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Photo book Too Fly Not to Fly celebrates #blackgirlmagic and #blackboyjoy

Educators Briana McLean and Desmond Owusu created a learning tool that also captures the joy of black childhood in Chicago.

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Akasha Hodges in Marquette Park - DESMOND OWUSU
  • Desmond Owusu
  • Akasha Hodges in Marquette Park

Boundless enthusiasm. This is what comes across most clearly in the photos that make up Too Fly Not to Fly, a book published last year that invites children ages three to seven to think critically about issues such as health and colorism, using words connected to letters of the alphabet—D is for dream, H is for history, Y is for youth. The book also contains a collection of bright, playful, and ultimately thoughtful photos—some staged, some spontaneous—that celebrate Chicago and its youngest occupants.

Writer Briana McLean, coauthor of Too Fly Not to Fly, says she and photographer and fellow author Desmond Owusu used this approach because children spend a large portion of their early years learning the alphabet. "In addition to having meaningful and culturally relevant discussions with students, we also wanted to introduce new vocabulary to them," McLean says, citing the influential 1972 linguistics book Black English as one of the inspirations for Too Fly.

McLean, who's from Denver, and Owusu, who's from Chicago's Burnside neighborhood, met in 2011 when they taught at Trinity United Child Care in Beverly and Betty Shabazz Academy in Chatham, respectively. She calls working with Owusu "a dream."

"He really dedicates himself to creating positive energy in Chicago," she says, "and everything he does is a reflection of that."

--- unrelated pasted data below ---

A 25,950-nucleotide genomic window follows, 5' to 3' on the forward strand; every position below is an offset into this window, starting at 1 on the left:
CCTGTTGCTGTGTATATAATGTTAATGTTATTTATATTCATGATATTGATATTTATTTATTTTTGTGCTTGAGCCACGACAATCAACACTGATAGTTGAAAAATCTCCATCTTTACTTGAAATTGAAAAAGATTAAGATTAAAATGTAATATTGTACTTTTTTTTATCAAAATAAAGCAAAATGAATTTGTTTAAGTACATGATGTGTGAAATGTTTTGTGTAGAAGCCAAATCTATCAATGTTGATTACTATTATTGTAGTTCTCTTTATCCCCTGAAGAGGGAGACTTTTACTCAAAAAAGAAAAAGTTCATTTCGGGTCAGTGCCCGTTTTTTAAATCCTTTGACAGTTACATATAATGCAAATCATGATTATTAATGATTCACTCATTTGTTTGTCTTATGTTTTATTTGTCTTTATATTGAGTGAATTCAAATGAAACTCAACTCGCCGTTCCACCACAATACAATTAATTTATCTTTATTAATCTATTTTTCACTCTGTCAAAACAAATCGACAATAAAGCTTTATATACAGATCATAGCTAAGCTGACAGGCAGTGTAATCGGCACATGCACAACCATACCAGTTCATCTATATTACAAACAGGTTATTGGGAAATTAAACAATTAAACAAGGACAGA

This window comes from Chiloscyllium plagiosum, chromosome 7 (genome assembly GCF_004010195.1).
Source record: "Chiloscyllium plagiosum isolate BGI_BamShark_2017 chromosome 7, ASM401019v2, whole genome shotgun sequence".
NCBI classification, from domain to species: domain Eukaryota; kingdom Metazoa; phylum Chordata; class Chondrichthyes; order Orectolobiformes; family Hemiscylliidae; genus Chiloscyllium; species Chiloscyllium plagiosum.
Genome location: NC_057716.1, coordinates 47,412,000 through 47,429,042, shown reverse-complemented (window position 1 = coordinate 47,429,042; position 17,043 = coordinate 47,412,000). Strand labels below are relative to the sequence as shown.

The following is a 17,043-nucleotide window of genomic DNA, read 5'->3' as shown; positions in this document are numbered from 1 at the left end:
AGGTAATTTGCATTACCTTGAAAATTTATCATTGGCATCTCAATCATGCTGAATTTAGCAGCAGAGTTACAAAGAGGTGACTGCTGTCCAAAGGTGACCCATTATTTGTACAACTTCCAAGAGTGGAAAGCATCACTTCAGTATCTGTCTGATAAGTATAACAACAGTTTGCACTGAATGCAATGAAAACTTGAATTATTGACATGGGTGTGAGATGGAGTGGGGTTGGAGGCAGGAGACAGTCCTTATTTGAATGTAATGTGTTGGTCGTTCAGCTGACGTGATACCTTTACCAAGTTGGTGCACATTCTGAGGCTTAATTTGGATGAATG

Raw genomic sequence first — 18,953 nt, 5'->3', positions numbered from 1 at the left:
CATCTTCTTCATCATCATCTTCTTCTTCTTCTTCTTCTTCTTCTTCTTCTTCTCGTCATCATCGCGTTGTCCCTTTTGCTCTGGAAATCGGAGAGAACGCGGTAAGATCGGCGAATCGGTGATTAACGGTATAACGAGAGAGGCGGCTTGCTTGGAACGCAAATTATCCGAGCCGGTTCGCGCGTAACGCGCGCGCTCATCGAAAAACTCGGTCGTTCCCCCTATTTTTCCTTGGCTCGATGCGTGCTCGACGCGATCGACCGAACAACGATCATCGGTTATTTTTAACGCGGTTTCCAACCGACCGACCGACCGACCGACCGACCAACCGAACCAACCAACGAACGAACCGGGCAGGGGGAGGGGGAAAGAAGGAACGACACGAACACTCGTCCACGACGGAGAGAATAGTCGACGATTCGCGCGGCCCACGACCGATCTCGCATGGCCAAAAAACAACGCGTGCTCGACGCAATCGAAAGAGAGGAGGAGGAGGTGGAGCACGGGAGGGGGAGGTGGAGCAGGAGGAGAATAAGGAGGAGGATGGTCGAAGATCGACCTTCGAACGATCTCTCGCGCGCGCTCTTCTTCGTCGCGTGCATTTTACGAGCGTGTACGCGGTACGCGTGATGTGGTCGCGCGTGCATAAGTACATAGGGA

By July 2015 the pair had begun taking groups of their students on day trips throughout the city. While many of the photos were shot in the students' surrounding neighborhoods—Bronzeville, the South Loop, and Marquette Park—McLean and Owusu also made a point of giving them experiences they weren't as familiar with, like taking the Chicago Water Taxi from Chinatown to the LaSalle stop in River North.

"It's really special to have developed such a strong bond with students that their families trust you enough to let their children be a part of a project that you and your friend have always wanted to create," McLean says of the trips. McLean and Owusu's ultimate goal is to build black children's self-esteem by creating materials where the kids can really see themselves and their peers.

McLean says this became especially important when she began to see students doubt their self-worth as "a result of the negative depictions of blackness that the world was continually showing them." This self-doubt manifested itself as inattentiveness and even bullying. She cites James Baldwin as another guiding force for the book, paraphrasing him at length: " 'In order to survive you have to really dig down deep into yourself and recreate yourself according to no image that yet exists in America. You have to decide who you are and force the world to deal with you and not this idea of you.' It was watching four-, five-, and six-year-old children grapple with the fact that the world still has yet to know and accurately represent who they are," she says.

The pair have ambitious plans for their project. In May they'll participate in the fifth annual African American Children's Book Fair in Baltimore. They also developed a partnership with the African American Male Achievement Program in Oakland, California, to create a book specific to children in that community. And they've collaborated with Chicago-based musician Teddy Jackson, who wrote the song "The Flyest Singalong" after reading Too Fly, producing a soon-to-be-released music video to accompany it. McLean emphasized that proceeds from sales of the book will go toward promoting it to schools and publishing more copies. "We're not living off the book by any means," she says.

There's even talk of taking part in one of the biggest and oldest traditions in Chicago: "We're also hoping to get our own Too Fly Not to Fly float in this year's Bud Billiken parade," says McLean. Owusu, meanwhile, hopes the book will be a call to action for each child who picks it up. "This started out as an idea. I want children to know ideas and words can really change the world." —DANIELLE A. SCRUGGS

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